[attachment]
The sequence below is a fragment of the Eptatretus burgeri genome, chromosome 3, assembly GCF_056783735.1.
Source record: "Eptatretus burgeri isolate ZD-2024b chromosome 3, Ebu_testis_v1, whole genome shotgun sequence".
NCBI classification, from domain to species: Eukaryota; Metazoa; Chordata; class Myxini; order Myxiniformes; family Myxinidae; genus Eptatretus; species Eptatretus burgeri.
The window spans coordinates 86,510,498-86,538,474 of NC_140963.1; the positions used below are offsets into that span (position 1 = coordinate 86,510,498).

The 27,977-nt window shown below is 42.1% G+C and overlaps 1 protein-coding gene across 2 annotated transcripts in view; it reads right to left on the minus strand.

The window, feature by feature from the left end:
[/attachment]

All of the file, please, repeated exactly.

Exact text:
The sequence below is a fragment of the Eptatretus burgeri genome, chromosome 3, assembly GCF_056783735.1.
Source record: "Eptatretus burgeri isolate ZD-2024b chromosome 3, Ebu_testis_v1, whole genome shotgun sequence".
NCBI classification, from domain to species: Eukaryota; Metazoa; Chordata; class Myxini; order Myxiniformes; family Myxinidae; genus Eptatretus; species Eptatretus burgeri.
The window spans coordinates 86,510,498-86,538,474 of NC_140963.1; the positions used below are offsets into that span (position 1 = coordinate 86,510,498).

The 27,977-nt window shown below is 42.1% G+C and overlaps 1 protein-coding gene across 2 annotated transcripts in view; it reads right to left on the minus strand.

The window, feature by feature from the left end: